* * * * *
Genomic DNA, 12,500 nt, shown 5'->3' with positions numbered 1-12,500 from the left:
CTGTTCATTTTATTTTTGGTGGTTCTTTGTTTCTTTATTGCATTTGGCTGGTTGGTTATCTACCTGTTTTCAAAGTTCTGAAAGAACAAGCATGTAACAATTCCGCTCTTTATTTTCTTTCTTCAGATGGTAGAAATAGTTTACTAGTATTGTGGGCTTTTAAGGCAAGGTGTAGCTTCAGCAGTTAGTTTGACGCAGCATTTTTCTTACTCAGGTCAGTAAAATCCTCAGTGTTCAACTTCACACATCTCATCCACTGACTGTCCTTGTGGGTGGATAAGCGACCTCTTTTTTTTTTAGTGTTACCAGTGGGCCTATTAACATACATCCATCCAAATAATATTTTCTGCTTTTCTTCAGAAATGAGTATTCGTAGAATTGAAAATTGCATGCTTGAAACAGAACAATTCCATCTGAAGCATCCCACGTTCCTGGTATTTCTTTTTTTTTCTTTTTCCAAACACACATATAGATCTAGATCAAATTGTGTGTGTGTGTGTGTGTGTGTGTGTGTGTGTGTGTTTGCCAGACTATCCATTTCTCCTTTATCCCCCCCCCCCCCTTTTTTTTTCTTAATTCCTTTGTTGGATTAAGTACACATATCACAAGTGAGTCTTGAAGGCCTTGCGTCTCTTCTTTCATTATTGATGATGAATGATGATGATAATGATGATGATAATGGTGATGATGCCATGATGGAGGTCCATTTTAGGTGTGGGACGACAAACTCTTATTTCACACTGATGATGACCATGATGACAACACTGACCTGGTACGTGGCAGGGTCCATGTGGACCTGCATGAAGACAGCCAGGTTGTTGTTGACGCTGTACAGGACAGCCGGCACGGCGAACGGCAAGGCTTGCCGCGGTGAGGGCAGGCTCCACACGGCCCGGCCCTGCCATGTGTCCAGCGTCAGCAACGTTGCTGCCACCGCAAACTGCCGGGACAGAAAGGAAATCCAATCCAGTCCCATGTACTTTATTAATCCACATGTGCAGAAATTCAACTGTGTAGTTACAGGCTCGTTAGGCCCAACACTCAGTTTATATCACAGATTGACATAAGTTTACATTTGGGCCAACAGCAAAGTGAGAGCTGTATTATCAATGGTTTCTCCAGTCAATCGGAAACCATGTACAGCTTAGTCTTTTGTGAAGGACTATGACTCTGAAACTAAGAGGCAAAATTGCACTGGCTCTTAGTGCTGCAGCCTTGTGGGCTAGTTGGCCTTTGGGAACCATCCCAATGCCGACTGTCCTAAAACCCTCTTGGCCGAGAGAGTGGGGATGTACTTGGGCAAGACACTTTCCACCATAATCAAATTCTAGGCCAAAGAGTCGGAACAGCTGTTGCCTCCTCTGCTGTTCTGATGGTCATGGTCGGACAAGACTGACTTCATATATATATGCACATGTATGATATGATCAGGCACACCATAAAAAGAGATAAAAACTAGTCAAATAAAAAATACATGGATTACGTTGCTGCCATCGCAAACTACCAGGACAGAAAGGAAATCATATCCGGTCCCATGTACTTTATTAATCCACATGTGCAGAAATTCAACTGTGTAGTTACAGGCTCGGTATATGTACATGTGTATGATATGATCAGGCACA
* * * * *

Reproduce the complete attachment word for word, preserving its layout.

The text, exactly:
Genomic DNA, 12,500 nt, shown 5'->3' with positions numbered 1-12,500 from the left:
CTGTTCATTTTATTTTTGGTGGTTCTTTGTTTCTTTATTGCATTTGGCTGGTTGGTTATCTACCTGTTTTCAAAGTTCTGAAAGAACAAGCATGTAACAATTCCGCTCTTTATTTTCTTTCTTCAGATGGTAGAAATAGTTTACTAGTATTGTGGGCTTTTAAGGCAAGGTGTAGCTTCAGCAGTTAGTTTGACGCAGCATTTTTCTTACTCAGGTCAGTAAAATCCTCAGTGTTCAACTTCACACATCTCATCCACTGACTGTCCTTGTGGGTGGATAAGCGACCTCTTTTTTTTTTAGTGTTACCAGTGGGCCTATTAACATACATCCATCCAAATAATATTTTCTGCTTTTCTTCAGAAATGAGTATTCGTAGAATTGAAAATTGCATGCTTGAAACAGAACAATTCCATCTGAAGCATCCCACGTTCCTGGTATTTCTTTTTTTTTCTTTTTCCAAACACACATATAGATCTAGATCAAATTGTGTGTGTGTGTGTGTGTGTGTGTGTGTGTGTGTGTTTGCCAGACTATCCATTTCTCCTTTATCCCCCCCCCCCCCTTTTTTTTTCTTAATTCCTTTGTTGGATTAAGTACACATATCACAAGTGAGTCTTGAAGGCCTTGCGTCTCTTCTTTCATTATTGATGATGAATGATGATGATAATGATGATGATAATGGTGATGATGCCATGATGGAGGTCCATTTTAGGTGTGGGACGACAAACTCTTATTTCACACTGATGATGACCATGATGACAACACTGACCTGGTACGTGGCAGGGTCCATGTGGACCTGCATGAAGACAGCCAGGTTGTTGTTGACGCTGTACAGGACAGCCGGCACGGCGAACGGCAAGGCTTGCCGCGGTGAGGGCAGGCTCCACACGGCCCGGCCCTGCCATGTGTCCAGCGTCAGCAACGTTGCTGCCACCGCAAACTGCCGGGACAGAAAGGAAATCCAATCCAGTCCCATGTACTTTATTAATCCACATGTGCAGAAATTCAACTGTGTAGTTACAGGCTCGTTAGGCCCAACACTCAGTTTATATCACAGATTGACATAAGTTTACATTTGGGCCAACAGCAAAGTGAGAGCTGTATTATCAATGGTTTCTCCAGTCAATCGGAAACCATGTACAGCTTAGTCTTTTGTGAAGGACTATGACTCTGAAACTAAGAGGCAAAATTGCACTGGCTCTTAGTGCTGCAGCCTTGTGGGCTAGTTGGCCTTTGGGAACCATCCCAATGCCGACTGTCCTAAAACCCTCTTGGCCGAGAGAGTGGGGATGTACTTGGGCAAGACACTTTCCACCATAATCAAATTCTAGGCCAAAGAGTCGGAACAGCTGTTGCCTCCTCTGCTGTTCTGATGGTCATGGTCGGACAAGACTGACTTCATATATATATGCACATGTATGATATGATCAGGCACACCATAAAAAGAGATAAAAACTAGTCAAATAAAAAATACATGGATTACGTTGCTGCCATCGCAAACTACCAGGACAGAAAGGAAATCATATCCGGTCCCATGTACTTTATTAATCCACATGTGCAGAAATTCAACTGTGTAGTTACAGGCTCGGTATATGTACATGTGTATGATATGATCAGGCACA